Why Corporate Commitments on Plastic are Going Flat 

In 2018 some of the biggest polluters in the world came together to make a commitment to eliminate plastic pollution. The idea was based on a shared vision – that plastic should never become pollution. Simple, admirable, and achievable.  

4 years on however and this vision is, well, very much still a vision. The Ellen MacArthur Foundation (The EMF) with the UNEP has just launched the fourth “Global Commitment annual report”. It isn’t easy reading. Not easy for those not au fait with the corporate jargon and definitely not easy for those that care about the state of our natural world. 

So, we’ve pulled out the best and worst bits of how these big polluters are doing and what we think needs to happen next! 

Promises falling down while plastic use is up 

So, what does the report tell us? Well … while there is some good news, the headlines are that companies will miss key 2025 targets that they set themselves. The target of achieving 100% reusable, recyclable, or compostable packaging by 2025 will ‘almost certainly’ not be met, the report says. Perhaps just as worrying is that it reported an overall increase of virgin plastic use back to 2018 levels and a depressing increase of 5% of total plastic use. Released just ahead of COP27, this is not what we wanted to hear.  

There are some high-profile names in there and, as a rule of thumb, the bigger the name the bigger the problem. PepsiCo for example increased its use of virgin plastic by 5% between 2020 and 2021. Meanwhile, Coca-Cola (more about them later) upped its use by 3% and Mars by 11%. Smaller companies have, in their own small ways, made some progress.  
But in short, it’s not good news.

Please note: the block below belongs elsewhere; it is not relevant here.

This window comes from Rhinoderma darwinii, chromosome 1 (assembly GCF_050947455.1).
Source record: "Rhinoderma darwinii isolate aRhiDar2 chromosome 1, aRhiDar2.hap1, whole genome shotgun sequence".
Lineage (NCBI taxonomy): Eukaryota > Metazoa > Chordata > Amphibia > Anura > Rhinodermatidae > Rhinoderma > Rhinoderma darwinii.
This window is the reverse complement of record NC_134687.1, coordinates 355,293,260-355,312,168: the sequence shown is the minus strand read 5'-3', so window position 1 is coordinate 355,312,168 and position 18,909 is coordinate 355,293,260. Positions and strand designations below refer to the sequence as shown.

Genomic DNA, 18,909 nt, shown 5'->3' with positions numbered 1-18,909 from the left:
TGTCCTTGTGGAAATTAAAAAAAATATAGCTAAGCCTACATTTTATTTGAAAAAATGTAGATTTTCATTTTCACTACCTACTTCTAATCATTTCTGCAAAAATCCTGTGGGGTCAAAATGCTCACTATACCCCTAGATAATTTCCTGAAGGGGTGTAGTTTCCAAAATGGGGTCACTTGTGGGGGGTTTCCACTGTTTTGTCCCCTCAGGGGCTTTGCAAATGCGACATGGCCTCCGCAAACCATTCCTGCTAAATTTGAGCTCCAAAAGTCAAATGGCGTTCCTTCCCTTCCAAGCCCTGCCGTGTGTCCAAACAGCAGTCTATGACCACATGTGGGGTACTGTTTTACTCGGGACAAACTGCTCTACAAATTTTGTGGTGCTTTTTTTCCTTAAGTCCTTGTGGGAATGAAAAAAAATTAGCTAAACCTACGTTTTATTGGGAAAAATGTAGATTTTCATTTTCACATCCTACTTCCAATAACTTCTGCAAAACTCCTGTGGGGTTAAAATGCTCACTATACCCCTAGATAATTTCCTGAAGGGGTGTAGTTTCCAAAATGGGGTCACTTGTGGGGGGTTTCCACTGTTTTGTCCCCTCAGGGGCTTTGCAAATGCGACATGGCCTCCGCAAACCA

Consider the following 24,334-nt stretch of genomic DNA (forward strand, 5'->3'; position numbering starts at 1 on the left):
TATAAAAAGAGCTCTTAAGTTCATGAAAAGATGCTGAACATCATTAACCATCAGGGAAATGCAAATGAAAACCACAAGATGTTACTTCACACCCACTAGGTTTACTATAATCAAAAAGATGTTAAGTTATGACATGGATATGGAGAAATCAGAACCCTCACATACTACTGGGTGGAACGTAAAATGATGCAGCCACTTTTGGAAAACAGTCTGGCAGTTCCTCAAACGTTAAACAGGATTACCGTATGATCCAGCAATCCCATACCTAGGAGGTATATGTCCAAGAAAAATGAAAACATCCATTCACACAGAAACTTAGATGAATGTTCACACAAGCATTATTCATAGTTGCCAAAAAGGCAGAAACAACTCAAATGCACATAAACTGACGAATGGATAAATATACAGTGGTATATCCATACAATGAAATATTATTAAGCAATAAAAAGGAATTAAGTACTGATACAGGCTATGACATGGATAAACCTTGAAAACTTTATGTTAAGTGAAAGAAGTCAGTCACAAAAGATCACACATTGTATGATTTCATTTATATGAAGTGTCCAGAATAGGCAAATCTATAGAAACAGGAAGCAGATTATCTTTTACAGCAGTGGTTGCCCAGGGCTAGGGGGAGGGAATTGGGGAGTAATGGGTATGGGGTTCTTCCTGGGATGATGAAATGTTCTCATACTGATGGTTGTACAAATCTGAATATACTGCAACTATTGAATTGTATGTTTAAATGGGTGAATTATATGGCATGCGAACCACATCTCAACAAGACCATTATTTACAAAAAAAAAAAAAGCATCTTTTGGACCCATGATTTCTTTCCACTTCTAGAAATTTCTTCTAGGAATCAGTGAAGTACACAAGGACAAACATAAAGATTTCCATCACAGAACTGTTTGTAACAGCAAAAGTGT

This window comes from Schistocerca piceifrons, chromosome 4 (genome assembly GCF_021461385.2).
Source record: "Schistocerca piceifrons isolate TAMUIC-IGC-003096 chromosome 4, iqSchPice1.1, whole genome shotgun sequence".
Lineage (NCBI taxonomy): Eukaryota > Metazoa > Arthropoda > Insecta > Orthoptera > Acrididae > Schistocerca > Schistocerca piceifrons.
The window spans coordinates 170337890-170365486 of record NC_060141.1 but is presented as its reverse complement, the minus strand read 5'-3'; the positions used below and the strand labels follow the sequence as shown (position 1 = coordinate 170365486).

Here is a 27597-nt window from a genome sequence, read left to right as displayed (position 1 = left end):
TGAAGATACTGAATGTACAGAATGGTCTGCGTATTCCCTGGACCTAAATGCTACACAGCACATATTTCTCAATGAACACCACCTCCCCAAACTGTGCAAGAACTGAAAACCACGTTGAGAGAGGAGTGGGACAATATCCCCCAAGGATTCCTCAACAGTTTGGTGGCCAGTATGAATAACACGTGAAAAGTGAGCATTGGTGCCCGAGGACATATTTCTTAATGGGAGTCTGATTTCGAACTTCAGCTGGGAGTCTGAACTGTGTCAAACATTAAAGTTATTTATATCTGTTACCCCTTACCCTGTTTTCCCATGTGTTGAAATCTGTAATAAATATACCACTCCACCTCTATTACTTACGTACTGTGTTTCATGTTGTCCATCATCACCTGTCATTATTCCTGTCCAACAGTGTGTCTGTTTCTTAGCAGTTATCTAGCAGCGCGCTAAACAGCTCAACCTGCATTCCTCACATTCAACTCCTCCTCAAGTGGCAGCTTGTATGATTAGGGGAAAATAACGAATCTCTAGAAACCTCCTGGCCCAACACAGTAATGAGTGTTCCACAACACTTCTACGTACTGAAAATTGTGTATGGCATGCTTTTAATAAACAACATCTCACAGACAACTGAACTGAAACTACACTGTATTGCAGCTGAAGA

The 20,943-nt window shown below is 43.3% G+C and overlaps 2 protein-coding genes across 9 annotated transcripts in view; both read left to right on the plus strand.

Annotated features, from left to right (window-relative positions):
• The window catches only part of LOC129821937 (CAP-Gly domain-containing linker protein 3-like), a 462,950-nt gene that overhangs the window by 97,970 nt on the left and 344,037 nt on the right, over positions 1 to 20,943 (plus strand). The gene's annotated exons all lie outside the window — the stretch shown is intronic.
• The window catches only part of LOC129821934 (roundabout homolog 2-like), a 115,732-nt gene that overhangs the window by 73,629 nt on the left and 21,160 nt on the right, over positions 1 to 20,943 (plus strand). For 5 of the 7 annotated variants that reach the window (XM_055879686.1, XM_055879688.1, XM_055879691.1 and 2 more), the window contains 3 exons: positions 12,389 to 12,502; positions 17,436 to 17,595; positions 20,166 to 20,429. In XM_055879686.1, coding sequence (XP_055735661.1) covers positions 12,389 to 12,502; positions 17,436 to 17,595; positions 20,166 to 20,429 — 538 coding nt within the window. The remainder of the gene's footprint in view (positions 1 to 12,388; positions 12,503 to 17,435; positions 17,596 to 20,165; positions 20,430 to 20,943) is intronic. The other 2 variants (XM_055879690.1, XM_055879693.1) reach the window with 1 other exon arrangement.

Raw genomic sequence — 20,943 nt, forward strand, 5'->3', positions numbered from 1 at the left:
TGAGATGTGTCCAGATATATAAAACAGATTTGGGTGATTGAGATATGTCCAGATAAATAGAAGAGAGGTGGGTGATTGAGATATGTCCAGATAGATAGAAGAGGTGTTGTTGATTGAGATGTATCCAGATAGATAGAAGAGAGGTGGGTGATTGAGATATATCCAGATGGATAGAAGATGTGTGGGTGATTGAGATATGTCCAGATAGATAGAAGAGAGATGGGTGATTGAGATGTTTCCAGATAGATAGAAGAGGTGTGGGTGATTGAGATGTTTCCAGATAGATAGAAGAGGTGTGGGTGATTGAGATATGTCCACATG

plastic pollution floating in the ocea

Reuses of excuses about reuse

Not only was plastic use up by the big companies, but many of the solutions we’ve been banging on about for the last few years have still not been adopted.  The report says that broadly “both progress and ambition on reuse are still lacking”. Signatories’ share of reusable plastic packaging decreased slightly compared to last year and is now at an average of 1.2%.   

Although welcoming a few high-profile announcements (like Coca-Cola), the report says, “Overall, reuse ambitions remain limited, as very few brands and retailers have a reuse strategy in place. Despite an increasing number of reuse pilots, many are fragmented and not embedded in a business strategy that could lead to reuse at scale.” 

Missed targets 

The target of 100% reusable, recyclable, or compostable plastic packaging will “almost certainly” be missed by most organisations, with flexible packaging (like sachets!) and lack of infrastructure being the main barrier. However, there is a glimmer of good news here as well. For the third year in a row, the share of reusable, recyclable, or compostable plastic packaging has increased slightly (+ 1.7pp) to 65.4%.  

There is also real progress on increasing the use of recycled plastics, leading to brand and retail signatories doubling their use of recycled content in three years. However – and this is a big however – this starts from a super low base. Signatories’ share of post-consumer recycled (PCR) content has doubled from just 4.8% in 2018 to 10.0% in 2021. Progress yes, but slow progress and nowhere near the levels we need to be.  

plastic pollution on a beach

A few guilty parties 

Earlier when we said virgin plastic use was up, this only told half a story. Most (59%) of reporting companies actually showed a decrease in use of virgin plastics. 40% also decreased their total plastic packaging use in the same period, showing that significant reduction is indeed possible.